It looks like you're using an Ad Blocker.
Please white-list or disable AboveTopSecret.com in your ad-blocking tool.
Some features of ATS will be disabled while you continue to use an ad-blocker.
Researchers have just discovered that erythritol, the main component of the popular sweetener Truvia®, kills insects.
The study, published in the latest PLoS ONE, suggests that the popular sugar substitute could be an effective and human-safe insecticide. No other known sweeteners currently on the market exhibit these toxic effects on insects, according to the authors.
Another researcher who worked on the project was ninth grader Simon D. Kaschock-Marenda. Three years ago, he questioned why both of his parents had stopped eating white sugar when trying to eat healthier.
"He asked if he could test the effects of different sugars and sugar substitutes on fly health and longevity for his science fair, and I said, 'Sure!'" recalled Daniel Marenda, Simon's father who is also a co-author of the study.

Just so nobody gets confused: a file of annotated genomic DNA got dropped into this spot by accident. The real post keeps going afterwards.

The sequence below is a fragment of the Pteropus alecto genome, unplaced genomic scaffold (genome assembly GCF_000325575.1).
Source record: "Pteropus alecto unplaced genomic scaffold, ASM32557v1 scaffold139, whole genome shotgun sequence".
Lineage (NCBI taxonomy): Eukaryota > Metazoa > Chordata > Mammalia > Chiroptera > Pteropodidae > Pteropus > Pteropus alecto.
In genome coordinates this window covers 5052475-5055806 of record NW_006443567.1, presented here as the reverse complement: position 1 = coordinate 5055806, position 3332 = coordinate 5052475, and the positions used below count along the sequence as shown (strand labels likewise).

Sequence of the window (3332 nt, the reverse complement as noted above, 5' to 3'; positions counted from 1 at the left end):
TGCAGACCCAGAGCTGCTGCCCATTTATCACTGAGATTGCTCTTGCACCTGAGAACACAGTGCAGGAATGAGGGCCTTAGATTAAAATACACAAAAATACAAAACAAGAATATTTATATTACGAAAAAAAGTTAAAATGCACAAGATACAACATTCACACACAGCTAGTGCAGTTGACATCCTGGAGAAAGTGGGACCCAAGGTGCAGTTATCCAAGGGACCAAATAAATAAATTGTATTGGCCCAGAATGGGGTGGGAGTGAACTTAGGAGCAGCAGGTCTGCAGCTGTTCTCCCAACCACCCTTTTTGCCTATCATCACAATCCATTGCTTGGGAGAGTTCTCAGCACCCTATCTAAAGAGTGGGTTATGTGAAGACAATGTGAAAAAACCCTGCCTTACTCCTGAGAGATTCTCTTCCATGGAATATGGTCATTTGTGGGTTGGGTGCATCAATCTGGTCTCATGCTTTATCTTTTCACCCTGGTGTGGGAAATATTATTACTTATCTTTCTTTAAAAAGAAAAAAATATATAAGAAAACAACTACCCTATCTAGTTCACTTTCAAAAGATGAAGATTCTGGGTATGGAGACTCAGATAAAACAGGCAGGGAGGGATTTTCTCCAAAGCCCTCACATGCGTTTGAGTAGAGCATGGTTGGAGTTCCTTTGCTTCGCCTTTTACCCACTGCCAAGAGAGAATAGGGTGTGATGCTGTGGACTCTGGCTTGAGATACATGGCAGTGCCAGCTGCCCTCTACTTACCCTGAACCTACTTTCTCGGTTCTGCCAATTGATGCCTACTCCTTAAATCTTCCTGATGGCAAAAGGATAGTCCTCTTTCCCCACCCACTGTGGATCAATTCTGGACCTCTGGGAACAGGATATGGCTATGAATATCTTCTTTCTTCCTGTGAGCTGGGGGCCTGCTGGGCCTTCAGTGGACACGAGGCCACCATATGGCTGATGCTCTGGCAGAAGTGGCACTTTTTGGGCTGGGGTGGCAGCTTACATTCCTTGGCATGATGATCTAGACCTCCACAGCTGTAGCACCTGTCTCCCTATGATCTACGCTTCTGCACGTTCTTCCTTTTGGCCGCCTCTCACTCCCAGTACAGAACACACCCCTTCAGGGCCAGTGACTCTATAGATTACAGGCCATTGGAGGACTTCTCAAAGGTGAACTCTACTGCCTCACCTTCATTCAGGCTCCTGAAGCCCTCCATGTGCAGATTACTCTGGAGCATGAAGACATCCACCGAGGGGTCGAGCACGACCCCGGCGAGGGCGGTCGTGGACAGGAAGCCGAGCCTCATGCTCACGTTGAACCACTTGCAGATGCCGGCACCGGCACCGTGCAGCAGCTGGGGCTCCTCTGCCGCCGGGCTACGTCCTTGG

"We are not going to see the planet sprayed with erythritol and the chances for widespread crop application are slim," O'Donnell said. "But on a small scale, in places where insects will come to a bait, consume it and die, this could be huge."
According to researchers and physicians studying the adverse
effects of aspartame, the following list contains a selection
of chronic illnesses which may be caused or worsened by the chronic,
long-term ingestion of aspartame. (Mission Possible 1994, Stoddard
Brain tumors Multiple sclerosis
Epilepsy Chronic faigue syndrome
Parkinson's Disease Alzheimer's
Mental retardation Lymphoma
Birth defects Fibromyalgia
Diabetes Arthritis (including Rheumatoid)
Chemical Sensitivities Attention Deficit Disorder